It's easy to spend days, even a week, pottering around these magnificent temples, picking out the details in the reliefs and getting a grip on the biggest city of the pre-industrial world. It's fun to sit majestically in the back of a tuk-tuk or moto-rickshaw, watch the jungle rushing past and then stop, silent, as a majestic tower, or gate, or terrace appears on the horizon.

At Ta Phrom, which was originally built as a Buddhist monastery, the jungle has been deliberately left intact in many places and the massive roots of strangler fig and silk-cotton trees wind through the ancient stone blocks. But Ta Phrom, too, is smallish and a visitors' favourite thronged by romantically minded tourists at all hours, all hoping for their own Lara Croft: Tomb Raider experience.

There was also a restoration crew at work and the worrying noise of drills echoed through the temple. Restoration of the ruined temples has been under way since 1860, with protracted delays caused by the long civil war in Cambodia and its horrible legacy of minefields and crippled villagers. Some temples have been completely torn down, block by block, and rebuilt with stronger foundations.

There are still crews busy at work at many of the temples, dancing the fine line between saving them from damp, erosion and the encroaching jungle, while ensuring their essential integrity remains uncompromised.

The largest and most popular of the Angkor temples, Angkor Wat, was the least damaged by the depredations of man and nature, perhaps because it was protected by its massive moat. The imposing towers appear almost untouched by time. Hundreds of delicately carved apsaras, or nymphs, are still very clear and the long, pictorial reliefs of soldiers in rows and chieftains on elephants are miraculous in their complexity and detail.

In the search for the perfect moment, Angkor Wat seemed an unlikely candidate. But because of its sheer size, it can absorb a lot of visitors. And by 6.30am or so the early-bird tourists who want the atmosphere of the rising sun are mostly gone, back to their hotels for breakfast, and the temple's corridors and parapets briefly return to the slumber of the ages.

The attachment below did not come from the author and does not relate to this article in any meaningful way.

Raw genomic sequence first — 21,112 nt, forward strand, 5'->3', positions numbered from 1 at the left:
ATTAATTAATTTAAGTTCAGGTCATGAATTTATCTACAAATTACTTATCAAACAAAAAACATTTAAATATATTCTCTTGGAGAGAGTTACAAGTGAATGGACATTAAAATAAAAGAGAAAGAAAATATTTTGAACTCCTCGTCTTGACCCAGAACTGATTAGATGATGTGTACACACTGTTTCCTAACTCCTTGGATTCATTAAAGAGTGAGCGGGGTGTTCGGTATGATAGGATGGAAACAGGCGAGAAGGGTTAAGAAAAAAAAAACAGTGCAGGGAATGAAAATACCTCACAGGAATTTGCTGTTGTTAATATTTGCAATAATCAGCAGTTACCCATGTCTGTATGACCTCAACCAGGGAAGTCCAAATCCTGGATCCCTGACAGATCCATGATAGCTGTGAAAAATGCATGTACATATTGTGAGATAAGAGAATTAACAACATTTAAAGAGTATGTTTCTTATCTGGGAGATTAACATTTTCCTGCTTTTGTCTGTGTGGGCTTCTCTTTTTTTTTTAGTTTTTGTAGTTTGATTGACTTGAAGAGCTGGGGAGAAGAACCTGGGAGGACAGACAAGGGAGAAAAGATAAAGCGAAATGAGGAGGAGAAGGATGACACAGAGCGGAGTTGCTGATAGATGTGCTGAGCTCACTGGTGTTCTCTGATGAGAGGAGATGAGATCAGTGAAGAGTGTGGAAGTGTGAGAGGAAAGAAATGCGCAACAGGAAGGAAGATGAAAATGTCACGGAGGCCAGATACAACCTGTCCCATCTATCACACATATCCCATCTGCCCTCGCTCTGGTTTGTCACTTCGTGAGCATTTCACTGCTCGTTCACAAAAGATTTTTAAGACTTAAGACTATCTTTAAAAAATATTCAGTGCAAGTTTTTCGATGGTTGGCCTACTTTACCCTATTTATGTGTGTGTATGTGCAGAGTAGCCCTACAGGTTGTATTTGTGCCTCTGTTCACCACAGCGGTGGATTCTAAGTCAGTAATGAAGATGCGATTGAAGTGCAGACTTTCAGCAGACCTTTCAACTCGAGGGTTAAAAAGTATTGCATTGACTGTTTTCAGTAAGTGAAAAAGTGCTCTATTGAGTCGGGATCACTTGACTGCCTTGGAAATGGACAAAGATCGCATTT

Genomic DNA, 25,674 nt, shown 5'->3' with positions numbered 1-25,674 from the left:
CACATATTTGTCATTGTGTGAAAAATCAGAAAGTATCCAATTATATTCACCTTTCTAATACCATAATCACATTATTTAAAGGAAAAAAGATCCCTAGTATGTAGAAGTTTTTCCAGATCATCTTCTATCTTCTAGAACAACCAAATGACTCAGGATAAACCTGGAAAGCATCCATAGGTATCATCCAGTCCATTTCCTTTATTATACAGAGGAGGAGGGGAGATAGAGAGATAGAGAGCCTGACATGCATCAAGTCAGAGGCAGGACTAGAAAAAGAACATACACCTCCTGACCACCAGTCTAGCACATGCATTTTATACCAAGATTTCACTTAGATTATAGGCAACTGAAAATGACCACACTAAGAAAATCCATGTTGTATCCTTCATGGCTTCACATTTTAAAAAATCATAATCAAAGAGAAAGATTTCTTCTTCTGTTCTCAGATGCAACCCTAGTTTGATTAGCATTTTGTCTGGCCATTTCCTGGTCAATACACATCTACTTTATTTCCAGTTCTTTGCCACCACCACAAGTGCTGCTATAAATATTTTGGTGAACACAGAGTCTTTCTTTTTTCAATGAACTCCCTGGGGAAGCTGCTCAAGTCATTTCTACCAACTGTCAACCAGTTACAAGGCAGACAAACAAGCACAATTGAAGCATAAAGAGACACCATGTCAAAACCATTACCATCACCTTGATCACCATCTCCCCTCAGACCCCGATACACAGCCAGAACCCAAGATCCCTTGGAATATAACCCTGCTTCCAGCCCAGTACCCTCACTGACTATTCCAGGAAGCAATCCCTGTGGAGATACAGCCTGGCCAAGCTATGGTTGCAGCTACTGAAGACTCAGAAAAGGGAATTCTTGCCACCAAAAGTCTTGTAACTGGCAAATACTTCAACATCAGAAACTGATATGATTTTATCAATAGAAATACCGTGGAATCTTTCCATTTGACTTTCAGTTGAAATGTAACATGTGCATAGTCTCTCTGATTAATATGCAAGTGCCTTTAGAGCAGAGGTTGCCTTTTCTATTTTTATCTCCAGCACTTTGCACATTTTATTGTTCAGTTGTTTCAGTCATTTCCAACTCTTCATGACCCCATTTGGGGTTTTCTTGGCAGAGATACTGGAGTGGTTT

So it was there, in the tourist trough of Cambodia's hot season (which features searing temperatures between March and May), in the midst of an international economic downturn, in the short, cool space between the dawn rush and the post-breakfast surge, I found a perfect Angkor moment.

I sat alone on the edge of the ancient colonnade of grey Cambodian stone. A gentle morning breeze stirred the leaves of the surrounding trees. Outside, cicadas chirrupped and, somewhere far away, bells were ringing.



There are no direct flights from Sydney to Siem Reap, so Australians have to fly via Bangkok, Kuala Lumpur or Singapore.

Return fares from Sydney can be as low as $782, for a promotional fare, including taxes, but it's advisable to look around for the best combination of price and convenience - for instance, the quickest connection or the best overnight stopover.


Siem Reap now has a huge range of hotels and guest houses, from five-star palaces like Hotel de la Paix, Raffles Grand Hotel d'Angkor and Le Meridien Angkor, to back-alley cheapies. The interestingly named Golden Banana has a pool (almost essential in the hot season) and a number of price levels down to a low-season $US20 ($26) a night in an air-conditioned room in the "bed and breakfast" option ( The economic downturn is taking its toll, so some of the newer hotels along the road to the airport appear to be shuttered and most places are willing to bargain.


For basic facts in slightly odd English, try For lots more information, including history, travel and hotel information and many links to other sites, try a site that styles itself as the Angkor portal,

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